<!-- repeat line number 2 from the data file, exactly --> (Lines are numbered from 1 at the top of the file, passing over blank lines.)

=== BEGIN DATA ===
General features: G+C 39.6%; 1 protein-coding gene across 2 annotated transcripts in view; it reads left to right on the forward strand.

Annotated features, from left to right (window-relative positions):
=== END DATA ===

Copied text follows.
Annotated features, from left to right (window-relative positions):